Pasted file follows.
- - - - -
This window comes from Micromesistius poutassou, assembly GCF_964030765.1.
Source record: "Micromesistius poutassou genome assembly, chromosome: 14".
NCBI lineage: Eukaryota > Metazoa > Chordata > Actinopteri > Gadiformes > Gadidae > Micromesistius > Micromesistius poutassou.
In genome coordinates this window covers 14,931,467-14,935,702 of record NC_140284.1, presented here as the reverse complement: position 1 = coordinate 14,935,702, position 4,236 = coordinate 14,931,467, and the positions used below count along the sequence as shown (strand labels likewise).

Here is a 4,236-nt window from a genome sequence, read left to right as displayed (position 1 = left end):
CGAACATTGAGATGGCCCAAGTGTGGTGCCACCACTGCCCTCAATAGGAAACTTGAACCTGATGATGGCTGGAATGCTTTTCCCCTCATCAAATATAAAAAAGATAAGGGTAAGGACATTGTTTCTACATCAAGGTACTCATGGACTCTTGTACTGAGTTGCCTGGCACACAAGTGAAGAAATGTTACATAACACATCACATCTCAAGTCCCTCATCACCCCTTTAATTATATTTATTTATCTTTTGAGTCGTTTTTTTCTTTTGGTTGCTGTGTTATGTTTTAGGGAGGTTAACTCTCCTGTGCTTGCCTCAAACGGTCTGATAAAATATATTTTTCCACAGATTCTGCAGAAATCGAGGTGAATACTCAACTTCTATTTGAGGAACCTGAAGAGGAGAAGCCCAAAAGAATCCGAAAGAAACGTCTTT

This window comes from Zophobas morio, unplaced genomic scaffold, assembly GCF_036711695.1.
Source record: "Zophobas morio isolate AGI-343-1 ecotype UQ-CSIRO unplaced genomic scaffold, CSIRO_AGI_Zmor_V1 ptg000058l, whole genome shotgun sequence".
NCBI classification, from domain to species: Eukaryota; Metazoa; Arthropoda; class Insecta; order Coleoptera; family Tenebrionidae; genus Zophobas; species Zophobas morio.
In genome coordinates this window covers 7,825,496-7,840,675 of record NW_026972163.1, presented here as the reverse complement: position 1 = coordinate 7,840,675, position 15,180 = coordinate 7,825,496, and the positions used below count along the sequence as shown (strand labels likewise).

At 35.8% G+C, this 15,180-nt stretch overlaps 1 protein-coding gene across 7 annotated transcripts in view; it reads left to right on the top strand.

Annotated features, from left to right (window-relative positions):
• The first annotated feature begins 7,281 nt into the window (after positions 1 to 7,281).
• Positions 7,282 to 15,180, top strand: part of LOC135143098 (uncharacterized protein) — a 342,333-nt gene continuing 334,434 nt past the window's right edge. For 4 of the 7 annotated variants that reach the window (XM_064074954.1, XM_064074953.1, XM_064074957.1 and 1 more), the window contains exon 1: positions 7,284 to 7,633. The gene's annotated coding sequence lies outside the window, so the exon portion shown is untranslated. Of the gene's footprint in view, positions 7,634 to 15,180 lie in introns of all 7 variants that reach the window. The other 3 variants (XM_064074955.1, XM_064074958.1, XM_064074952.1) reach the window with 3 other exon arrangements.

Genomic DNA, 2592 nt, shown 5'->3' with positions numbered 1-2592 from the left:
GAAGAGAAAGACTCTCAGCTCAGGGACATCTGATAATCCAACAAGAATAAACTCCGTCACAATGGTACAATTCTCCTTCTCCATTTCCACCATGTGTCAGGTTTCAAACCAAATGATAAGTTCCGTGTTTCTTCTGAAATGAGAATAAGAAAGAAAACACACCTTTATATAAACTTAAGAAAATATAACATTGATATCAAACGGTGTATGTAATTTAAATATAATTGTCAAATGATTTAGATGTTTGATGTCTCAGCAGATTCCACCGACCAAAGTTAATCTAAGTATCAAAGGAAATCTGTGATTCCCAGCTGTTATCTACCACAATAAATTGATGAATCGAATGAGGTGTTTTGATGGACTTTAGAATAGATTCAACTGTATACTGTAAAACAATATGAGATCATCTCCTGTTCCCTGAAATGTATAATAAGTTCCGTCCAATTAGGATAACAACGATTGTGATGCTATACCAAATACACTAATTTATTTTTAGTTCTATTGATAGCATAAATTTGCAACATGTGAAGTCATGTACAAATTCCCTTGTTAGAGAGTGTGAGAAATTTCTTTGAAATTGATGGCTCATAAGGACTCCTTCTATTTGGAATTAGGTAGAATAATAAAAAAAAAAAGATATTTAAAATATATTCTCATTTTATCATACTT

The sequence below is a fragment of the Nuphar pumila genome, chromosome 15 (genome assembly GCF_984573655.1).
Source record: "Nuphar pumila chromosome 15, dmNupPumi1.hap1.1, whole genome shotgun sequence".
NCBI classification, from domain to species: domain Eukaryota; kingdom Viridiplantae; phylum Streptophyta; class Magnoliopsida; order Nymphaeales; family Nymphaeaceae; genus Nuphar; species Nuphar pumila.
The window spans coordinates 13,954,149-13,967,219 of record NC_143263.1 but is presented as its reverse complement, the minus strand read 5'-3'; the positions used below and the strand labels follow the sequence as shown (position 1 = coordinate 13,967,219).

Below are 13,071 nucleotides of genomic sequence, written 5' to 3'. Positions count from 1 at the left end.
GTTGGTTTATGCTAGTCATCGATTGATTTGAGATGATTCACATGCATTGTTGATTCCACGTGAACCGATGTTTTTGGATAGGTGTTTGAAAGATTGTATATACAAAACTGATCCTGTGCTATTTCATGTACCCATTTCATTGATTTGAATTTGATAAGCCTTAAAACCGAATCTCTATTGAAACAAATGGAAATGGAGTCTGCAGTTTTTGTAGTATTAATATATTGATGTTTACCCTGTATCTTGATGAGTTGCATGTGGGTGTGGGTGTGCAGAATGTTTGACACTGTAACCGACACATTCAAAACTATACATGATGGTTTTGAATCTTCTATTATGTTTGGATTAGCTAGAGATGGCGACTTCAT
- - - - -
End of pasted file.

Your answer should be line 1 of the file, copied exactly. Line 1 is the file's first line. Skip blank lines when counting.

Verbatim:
This window comes from Micromesistius poutassou, assembly GCF_964030765.1.